From Seminar to University: Dismantling an Old and Constructing a New Teacher Education in Finland and Sweden, 1946–1979

Björn Furuhagen, Janne Holmén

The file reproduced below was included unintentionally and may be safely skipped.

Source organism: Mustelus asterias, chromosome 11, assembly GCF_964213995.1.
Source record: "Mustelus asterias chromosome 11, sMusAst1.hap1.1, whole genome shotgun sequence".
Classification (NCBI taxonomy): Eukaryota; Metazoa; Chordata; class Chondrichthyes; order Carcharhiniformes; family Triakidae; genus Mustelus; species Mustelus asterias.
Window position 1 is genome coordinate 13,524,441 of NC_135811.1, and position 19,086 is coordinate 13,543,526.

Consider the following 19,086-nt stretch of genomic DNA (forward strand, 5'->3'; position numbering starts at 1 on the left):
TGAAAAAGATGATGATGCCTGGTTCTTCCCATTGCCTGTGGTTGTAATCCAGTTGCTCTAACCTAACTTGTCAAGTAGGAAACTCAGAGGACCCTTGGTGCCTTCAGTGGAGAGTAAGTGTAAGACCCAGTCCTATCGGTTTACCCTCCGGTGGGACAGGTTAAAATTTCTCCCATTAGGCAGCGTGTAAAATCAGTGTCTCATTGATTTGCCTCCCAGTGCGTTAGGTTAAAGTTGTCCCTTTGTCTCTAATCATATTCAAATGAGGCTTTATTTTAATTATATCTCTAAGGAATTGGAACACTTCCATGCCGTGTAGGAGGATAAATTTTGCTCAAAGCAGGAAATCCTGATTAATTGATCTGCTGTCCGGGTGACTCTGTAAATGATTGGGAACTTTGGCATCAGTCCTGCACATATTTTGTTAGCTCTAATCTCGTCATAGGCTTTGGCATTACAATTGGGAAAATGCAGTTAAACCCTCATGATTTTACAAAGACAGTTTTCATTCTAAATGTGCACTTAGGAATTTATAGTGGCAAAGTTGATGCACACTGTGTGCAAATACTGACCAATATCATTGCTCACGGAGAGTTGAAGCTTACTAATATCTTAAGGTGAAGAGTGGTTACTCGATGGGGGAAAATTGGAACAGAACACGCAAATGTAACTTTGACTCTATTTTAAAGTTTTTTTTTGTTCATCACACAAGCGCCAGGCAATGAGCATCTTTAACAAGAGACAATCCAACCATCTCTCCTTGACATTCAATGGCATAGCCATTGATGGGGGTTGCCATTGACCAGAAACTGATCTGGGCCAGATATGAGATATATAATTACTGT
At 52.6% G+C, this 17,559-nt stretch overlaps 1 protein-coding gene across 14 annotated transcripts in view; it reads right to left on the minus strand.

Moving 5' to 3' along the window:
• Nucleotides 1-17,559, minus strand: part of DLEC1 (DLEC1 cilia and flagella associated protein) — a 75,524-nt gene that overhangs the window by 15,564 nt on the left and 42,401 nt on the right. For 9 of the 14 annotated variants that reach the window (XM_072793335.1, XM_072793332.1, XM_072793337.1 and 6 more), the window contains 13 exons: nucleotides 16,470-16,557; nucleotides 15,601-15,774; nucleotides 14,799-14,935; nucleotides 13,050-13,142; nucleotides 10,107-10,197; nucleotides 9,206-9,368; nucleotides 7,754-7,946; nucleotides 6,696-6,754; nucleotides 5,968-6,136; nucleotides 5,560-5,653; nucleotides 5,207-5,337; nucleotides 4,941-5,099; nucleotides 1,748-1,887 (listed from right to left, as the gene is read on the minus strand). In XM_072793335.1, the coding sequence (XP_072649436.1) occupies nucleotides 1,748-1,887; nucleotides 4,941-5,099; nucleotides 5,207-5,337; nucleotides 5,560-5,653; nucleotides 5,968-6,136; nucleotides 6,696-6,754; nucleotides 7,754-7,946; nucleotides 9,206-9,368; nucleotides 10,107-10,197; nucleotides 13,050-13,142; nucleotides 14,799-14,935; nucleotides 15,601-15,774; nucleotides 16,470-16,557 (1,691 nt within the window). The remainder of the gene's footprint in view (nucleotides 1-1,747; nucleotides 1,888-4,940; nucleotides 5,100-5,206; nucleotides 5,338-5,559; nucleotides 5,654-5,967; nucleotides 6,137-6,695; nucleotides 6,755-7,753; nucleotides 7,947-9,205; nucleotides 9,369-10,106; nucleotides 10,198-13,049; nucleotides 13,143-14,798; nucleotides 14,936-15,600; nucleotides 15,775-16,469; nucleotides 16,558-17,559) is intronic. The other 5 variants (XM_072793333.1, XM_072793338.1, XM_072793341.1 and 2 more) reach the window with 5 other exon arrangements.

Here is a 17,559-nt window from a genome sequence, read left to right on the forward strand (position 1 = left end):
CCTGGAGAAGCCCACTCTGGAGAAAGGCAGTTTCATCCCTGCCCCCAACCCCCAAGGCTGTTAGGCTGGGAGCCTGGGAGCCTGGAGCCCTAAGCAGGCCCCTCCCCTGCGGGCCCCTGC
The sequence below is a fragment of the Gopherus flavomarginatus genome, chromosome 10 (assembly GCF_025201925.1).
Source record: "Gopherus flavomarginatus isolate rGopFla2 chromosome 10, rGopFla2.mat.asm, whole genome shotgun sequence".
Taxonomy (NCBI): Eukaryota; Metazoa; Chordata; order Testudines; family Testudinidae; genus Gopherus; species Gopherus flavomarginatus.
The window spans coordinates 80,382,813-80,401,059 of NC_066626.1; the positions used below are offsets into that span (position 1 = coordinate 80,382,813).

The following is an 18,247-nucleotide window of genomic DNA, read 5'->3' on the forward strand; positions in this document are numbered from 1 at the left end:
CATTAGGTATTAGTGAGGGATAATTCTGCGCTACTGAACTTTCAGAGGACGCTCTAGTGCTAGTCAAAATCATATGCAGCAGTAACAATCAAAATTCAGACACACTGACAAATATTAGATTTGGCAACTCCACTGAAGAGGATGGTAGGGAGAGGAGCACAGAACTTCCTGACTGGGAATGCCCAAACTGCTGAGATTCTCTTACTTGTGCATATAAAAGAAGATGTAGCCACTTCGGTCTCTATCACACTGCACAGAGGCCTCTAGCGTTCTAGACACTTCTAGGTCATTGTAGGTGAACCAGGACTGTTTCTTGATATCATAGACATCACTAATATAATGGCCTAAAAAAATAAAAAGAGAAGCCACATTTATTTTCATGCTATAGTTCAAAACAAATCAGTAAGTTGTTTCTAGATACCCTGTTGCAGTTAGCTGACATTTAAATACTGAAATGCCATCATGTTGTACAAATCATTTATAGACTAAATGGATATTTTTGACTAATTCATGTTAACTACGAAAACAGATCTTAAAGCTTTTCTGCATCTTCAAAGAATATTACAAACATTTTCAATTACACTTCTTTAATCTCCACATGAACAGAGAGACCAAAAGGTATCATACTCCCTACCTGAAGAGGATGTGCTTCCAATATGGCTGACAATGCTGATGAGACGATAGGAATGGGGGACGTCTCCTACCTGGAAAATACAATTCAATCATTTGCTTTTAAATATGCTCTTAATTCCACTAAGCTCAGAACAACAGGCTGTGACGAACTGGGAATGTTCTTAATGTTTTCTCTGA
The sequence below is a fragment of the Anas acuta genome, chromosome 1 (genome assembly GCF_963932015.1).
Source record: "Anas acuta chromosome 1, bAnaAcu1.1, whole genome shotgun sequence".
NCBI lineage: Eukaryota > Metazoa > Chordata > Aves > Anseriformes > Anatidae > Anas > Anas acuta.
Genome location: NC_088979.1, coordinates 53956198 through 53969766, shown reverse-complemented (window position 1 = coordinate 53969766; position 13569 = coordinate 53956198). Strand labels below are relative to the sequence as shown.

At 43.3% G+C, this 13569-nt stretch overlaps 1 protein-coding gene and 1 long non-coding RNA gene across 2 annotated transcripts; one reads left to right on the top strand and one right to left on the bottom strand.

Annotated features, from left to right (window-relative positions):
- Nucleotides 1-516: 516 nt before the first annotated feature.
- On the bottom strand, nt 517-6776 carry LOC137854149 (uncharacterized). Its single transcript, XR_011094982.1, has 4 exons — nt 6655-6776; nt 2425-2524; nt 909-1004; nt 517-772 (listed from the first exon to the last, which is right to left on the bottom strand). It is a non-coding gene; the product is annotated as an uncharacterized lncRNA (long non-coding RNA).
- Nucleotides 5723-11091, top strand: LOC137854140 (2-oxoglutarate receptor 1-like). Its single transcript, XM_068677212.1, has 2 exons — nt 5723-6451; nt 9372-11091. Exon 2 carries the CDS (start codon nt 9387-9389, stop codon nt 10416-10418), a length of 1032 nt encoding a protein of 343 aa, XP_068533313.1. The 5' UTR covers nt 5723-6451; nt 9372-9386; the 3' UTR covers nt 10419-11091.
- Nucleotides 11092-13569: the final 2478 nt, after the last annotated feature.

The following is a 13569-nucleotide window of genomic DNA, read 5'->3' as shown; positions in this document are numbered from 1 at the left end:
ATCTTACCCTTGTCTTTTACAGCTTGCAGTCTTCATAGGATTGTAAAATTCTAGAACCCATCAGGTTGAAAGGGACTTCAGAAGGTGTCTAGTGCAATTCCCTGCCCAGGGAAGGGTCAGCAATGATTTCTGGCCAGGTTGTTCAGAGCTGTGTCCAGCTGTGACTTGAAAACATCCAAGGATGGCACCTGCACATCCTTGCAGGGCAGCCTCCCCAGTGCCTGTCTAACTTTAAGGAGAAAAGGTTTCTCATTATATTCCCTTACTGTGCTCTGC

In the 1970s, Sweden and Finland abandoned the system of seminars for folk school teachers and incorporated all teacher education into the system of higher education. The visions behind the new education, as well as the original plans for its structure, were similar in both countries, but the outcomes were different. Finland managed to a greater extent to implement an academic teacher education located at universities, while the Swedish solution was deemed unsatisfactory by many actors, leading to several new reforms in the following decades. This can be explained by the different nature of the conflicts surrounding the reforms in Sweden and Finland. In Finland, the early 1970s was a period of intense left-right polarisation, followed by attempts to depoliticise teacher education. In Sweden, the vision of an academic teacher education met successful resistance from regional actors, resulting in the preservation of much of the old seminar system under the guise of small teacher education colleges.

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